Director: Steven Spielberg
Starring: Harrison Ford, Cate Blanchett, Shia LaBeouf
Some things I learned from Indiana Jones and the Kingdom of the Crystal Skull:
1. You can survive a nuclear explosion by taking refuge in a lead refrigerator;
2. The ruins of South America are filled with indigenous peoples of various stripes just waiting for a nosy gringo to come by so that they can jump out at him;
3. The next big attraction at Disneyland is going to be a water ride involving a drop off of three consecutive waterfalls
The latest instalment in the Indiana Jones series is kind of silly but it’s also pretty entertaining as long as you’re willing to embrace the silliness. It’s no Raiders of the Lost Ark to be sure, but what is? Crystal Skull is a pleasant addition to the series, one that doesn’t take itself too seriously and is full of great action sequences. It nods to the original in various ways, most notably through the return of Karen Allen as Marion Ravenwood (yay!), who proves that there’s something to be said for actresses aging naturally and gracefully, and a brief glimpse of the Ark of the Covenant at the beginning of the film when Indy is forced to help some KGB, led by Irina Spalko (Cate Blanchett), in their search through an army warehouse. It also effectively passes the torch from Harrison Ford to Shia LaBeouf, laying the groundwork for an Indy-free adventure next time.
The story takes place in 1957, when Mutt Williams (LaBeouf) tracks Indy down after his mother (Marion) and father-figure Professor Oxley (John Hurt) have been kidnapped in Peru. Indy and Mutt head down after them and begin to uncover the secrets of the Crystal Skull – secrets which Irina would very much like to harness as part of a KGB plot to control the minds of the world. Indy and Mutt are eventually reunited with Marion and Oxley, leading to various escapes, recaptures, and chase scenes which will culminate in an ending that will leave you sighing in exasperation or simply shrugging and continuing to go with the flow.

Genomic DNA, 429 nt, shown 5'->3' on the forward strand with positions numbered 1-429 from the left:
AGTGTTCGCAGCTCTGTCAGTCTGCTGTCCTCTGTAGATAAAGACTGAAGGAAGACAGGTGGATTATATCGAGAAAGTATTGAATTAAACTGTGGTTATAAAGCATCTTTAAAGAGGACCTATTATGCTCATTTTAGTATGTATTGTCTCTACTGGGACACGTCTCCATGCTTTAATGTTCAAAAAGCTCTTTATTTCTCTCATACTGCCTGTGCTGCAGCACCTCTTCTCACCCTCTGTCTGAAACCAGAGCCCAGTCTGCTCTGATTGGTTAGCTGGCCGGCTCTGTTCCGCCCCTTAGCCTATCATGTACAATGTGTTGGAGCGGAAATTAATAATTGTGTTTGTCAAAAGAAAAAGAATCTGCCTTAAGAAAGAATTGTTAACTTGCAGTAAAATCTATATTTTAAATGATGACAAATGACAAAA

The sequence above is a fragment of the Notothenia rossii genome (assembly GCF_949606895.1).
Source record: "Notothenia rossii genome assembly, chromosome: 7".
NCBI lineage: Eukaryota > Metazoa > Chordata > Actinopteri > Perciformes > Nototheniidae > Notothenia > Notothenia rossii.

There’s a lot that I liked about the film, not least of which is that it’s just a lot of fun – fun not only to watch but, by the looks of it, fun to make as well (Indy’s reunion with Marion looks genuinely joyful, as do all their subsequent interactions). It’s a little heavier on CGI than I would have liked, and there are moments that are a tad gruesome (Indy can be afraid of snakes all he wants but my biggest worry will now be ants) and some which are just plain ridiculous (Mutt swinging through the jungle with a band of monkeys), but so what? I didn’t go to this movie thinking that it would be some grand revelation about the art of filmmaking; I went to be entertained and I was. Harrison Ford is an actor I like a lot and it’s nice that he’s in a movie that I actually want to see after damn near a decade of making films you couldn’t get me anywhere near if you had a gun to my head.
This may not be a movie that will hold up a decade from now and it’s never going to become a revered classic in the style of Raiders, but it’s a very entertaining film and definitely worth the price of admission. Besides, how can you help yourself from smiling when you hear that theme music and see that fedora for the first time? Watching this movie is kind of like putting on a comfortable old sweater. It just feels good.